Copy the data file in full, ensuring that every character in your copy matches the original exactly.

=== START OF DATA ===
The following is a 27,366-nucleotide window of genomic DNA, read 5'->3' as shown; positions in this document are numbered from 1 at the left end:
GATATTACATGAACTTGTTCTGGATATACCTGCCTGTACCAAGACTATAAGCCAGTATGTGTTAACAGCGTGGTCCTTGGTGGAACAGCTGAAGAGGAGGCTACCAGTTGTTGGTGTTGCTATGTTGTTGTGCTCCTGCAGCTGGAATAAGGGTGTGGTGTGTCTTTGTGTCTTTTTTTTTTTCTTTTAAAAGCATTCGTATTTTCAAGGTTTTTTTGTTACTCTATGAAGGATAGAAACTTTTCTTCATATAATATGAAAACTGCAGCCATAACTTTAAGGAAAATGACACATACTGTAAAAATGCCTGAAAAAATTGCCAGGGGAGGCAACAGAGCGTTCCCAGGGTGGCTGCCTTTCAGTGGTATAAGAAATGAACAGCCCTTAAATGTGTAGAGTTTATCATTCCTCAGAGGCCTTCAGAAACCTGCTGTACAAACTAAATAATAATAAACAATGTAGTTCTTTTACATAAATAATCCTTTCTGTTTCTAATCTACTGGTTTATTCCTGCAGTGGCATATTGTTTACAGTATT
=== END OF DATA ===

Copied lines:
The following is a 27,366-nucleotide window of genomic DNA, read 5'->3' as shown; positions in this document are numbered from 1 at the left end:
GATATTACATGAACTTGTTCTGGATATACCTGCCTGTACCAAGACTATAAGCCAGTATGTGTTAACAGCGTGGTCCTTGGTGGAACAGCTGAAGAGGAGGCTACCAGTTGTTGGTGTTGCTATGTTGTTGTGCTCCTGCAGCTGGAATAAGGGTGTGGTGTGTCTTTGTGTCTTTTTTTTTTTCTTTTAAAAGCATTCGTATTTTCAAGGTTTTTTTGTTACTCTATGAAGGATAGAAACTTTTCTTCATATAATATGAAAACTGCAGCCATAACTTTAAGGAAAATGACACATACTGTAAAAATGCCTGAAAAAATTGCCAGGGGAGGCAACAGAGCGTTCCCAGGGTGGCTGCCTTTCAGTGGTATAAGAAATGAACAGCCCTTAAATGTGTAGAGTTTATCATTCCTCAGAGGCCTTCAGAAACCTGCTGTACAAACTAAATAATAATAAACAATGTAGTTCTTTTACATAAATAATCCTTTCTGTTTCTAATCTACTGGTTTATTCCTGCAGTGGCATATTGTTTACAGTATT